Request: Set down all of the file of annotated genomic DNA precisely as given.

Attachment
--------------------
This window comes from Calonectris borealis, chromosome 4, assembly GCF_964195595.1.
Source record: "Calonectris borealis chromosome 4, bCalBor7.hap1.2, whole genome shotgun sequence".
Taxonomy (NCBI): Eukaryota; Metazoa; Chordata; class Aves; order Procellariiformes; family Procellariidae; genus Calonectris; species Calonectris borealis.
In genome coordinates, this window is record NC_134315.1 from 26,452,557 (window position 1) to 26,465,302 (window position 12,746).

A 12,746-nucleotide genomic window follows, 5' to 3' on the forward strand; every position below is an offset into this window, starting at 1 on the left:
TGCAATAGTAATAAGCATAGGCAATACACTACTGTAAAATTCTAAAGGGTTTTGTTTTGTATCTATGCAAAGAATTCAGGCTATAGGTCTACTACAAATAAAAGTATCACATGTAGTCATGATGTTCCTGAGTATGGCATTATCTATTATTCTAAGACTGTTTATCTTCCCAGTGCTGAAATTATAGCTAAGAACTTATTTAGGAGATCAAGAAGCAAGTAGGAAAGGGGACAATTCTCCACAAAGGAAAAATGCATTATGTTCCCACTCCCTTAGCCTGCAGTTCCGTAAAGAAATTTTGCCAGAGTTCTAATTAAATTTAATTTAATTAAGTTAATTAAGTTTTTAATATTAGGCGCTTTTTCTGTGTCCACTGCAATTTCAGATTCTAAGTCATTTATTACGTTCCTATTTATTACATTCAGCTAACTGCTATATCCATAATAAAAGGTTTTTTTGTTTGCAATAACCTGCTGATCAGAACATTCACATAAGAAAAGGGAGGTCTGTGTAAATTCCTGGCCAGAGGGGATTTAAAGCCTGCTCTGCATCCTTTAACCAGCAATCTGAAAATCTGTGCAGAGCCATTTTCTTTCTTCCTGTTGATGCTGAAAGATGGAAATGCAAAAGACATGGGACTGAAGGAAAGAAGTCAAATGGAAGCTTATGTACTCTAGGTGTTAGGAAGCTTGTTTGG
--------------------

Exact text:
This window comes from Calonectris borealis, chromosome 4, assembly GCF_964195595.1.
Source record: "Calonectris borealis chromosome 4, bCalBor7.hap1.2, whole genome shotgun sequence".
Taxonomy (NCBI): Eukaryota; Metazoa; Chordata; class Aves; order Procellariiformes; family Procellariidae; genus Calonectris; species Calonectris borealis.
In genome coordinates, this window is record NC_134315.1 from 26,452,557 (window position 1) to 26,465,302 (window position 12,746).

A 12,746-nucleotide genomic window follows, 5' to 3' on the forward strand; every position below is an offset into this window, starting at 1 on the left:
TGCAATAGTAATAAGCATAGGCAATACACTACTGTAAAATTCTAAAGGGTTTTGTTTTGTATCTATGCAAAGAATTCAGGCTATAGGTCTACTACAAATAAAAGTATCACATGTAGTCATGATGTTCCTGAGTATGGCATTATCTATTATTCTAAGACTGTTTATCTTCCCAGTGCTGAAATTATAGCTAAGAACTTATTTAGGAGATCAAGAAGCAAGTAGGAAAGGGGACAATTCTCCACAAAGGAAAAATGCATTATGTTCCCACTCCCTTAGCCTGCAGTTCCGTAAAGAAATTTTGCCAGAGTTCTAATTAAATTTAATTTAATTAAGTTAATTAAGTTTTTAATATTAGGCGCTTTTTCTGTGTCCACTGCAATTTCAGATTCTAAGTCATTTATTACGTTCCTATTTATTACATTCAGCTAACTGCTATATCCATAATAAAAGGTTTTTTTGTTTGCAATAACCTGCTGATCAGAACATTCACATAAGAAAAGGGAGGTCTGTGTAAATTCCTGGCCAGAGGGGATTTAAAGCCTGCTCTGCATCCTTTAACCAGCAATCTGAAAATCTGTGCAGAGCCATTTTCTTTCTTCCTGTTGATGCTGAAAGATGGAAATGCAAAAGACATGGGACTGAAGGAAAGAAGTCAAATGGAAGCTTATGTACTCTAGGTGTTAGGAAGCTTGTTTGG